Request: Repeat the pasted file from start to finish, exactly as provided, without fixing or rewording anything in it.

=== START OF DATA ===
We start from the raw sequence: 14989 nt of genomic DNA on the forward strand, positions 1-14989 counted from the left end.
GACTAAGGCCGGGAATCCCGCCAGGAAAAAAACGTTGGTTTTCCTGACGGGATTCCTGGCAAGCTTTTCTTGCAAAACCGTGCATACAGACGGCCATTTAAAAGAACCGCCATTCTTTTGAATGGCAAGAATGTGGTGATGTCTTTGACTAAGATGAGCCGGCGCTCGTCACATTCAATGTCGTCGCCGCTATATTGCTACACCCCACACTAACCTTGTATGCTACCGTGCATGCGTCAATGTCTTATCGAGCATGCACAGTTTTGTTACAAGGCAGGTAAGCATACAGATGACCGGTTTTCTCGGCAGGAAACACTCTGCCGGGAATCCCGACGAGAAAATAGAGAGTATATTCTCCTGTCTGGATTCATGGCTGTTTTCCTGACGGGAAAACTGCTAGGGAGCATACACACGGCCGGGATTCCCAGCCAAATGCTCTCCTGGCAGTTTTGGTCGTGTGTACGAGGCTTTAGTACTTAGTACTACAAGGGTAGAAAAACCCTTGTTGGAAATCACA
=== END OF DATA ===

We start from the raw sequence: 14989 nt of genomic DNA on the forward strand, positions 1-14989 counted from the left end.
GACTAAGGCCGGGAATCCCGCCAGGAAAAAAACGTTGGTTTTCCTGACGGGATTCCTGGCAAGCTTTTCTTGCAAAACCGTGCATACAGACGGCCATTTAAAAGAACCGCCATTCTTTTGAATGGCAAGAATGTGGTGATGTCTTTGACTAAGATGAGCCGGCGCTCGTCACATTCAATGTCGTCGCCGCTATATTGCTACACCCCACACTAACCTTGTATGCTACCGTGCATGCGTCAATGTCTTATCGAGCATGCACAGTTTTGTTACAAGGCAGGTAAGCATACAGATGACCGGTTTTCTCGGCAGGAAACACTCTGCCGGGAATCCCGACGAGAAAATAGAGAGTATATTCTCCTGTCTGGATTCATGGCTGTTTTCCTGACGGGAAAACTGCTAGGGAGCATACACACGGCCGGGATTCCCAGCCAAATGCTCTCCTGGCAGTTTTGGTCGTGTGTACGAGGCTTTAGTACTTAGTACTACAAGGGTAGAAAAACCCTTGTTGGAAATCACA